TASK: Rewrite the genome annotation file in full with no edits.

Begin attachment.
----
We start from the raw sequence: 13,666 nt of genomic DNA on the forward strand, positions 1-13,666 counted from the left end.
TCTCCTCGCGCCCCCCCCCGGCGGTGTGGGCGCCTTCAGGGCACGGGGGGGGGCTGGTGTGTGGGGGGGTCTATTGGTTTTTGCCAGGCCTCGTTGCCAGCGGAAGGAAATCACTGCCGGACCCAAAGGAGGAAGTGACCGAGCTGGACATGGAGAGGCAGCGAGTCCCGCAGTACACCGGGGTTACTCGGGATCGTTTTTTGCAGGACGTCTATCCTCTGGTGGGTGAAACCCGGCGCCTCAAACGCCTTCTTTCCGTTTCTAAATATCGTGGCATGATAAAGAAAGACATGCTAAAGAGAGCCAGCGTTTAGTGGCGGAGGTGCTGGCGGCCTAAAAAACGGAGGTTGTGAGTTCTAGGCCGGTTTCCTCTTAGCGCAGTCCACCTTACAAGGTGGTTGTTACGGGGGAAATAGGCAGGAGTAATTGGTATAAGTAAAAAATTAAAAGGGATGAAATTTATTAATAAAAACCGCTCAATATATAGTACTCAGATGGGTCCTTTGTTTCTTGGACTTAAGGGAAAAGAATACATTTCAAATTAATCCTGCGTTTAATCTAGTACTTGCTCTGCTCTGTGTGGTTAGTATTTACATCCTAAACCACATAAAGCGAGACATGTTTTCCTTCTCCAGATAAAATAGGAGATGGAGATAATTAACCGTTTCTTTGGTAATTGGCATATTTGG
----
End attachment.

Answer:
We start from the raw sequence: 13,666 nt of genomic DNA on the forward strand, positions 1-13,666 counted from the left end.
TCTCCTCGCGCCCCCCCCCGGCGGTGTGGGCGCCTTCAGGGCACGGGGGGGGGCTGGTGTGTGGGGGGGTCTATTGGTTTTTGCCAGGCCTCGTTGCCAGCGGAAGGAAATCACTGCCGGACCCAAAGGAGGAAGTGACCGAGCTGGACATGGAGAGGCAGCGAGTCCCGCAGTACACCGGGGTTACTCGGGATCGTTTTTTGCAGGACGTCTATCCTCTGGTGGGTGAAACCCGGCGCCTCAAACGCCTTCTTTCCGTTTCTAAATATCGTGGCATGATAAAGAAAGACATGCTAAAGAGAGCCAGCGTTTAGTGGCGGAGGTGCTGGCGGCCTAAAAAACGGAGGTTGTGAGTTCTAGGCCGGTTTCCTCTTAGCGCAGTCCACCTTACAAGGTGGTTGTTACGGGGGAAATAGGCAGGAGTAATTGGTATAAGTAAAAAATTAAAAGGGATGAAATTTATTAATAAAAACCGCTCAATATATAGTACTCAGATGGGTCCTTTGTTTCTTGGACTTAAGGGAAAAGAATACATTTCAAATTAATCCTGCGTTTAATCTAGTACTTGCTCTGCTCTGTGTGGTTAGTATTTACATCCTAAACCACATAAAGCGAGACATGTTTTCCTTCTCCAGATAAAATAGGAGATGGAGATAATTAACCGTTTCTTTGGTAATTGGCATATTTGG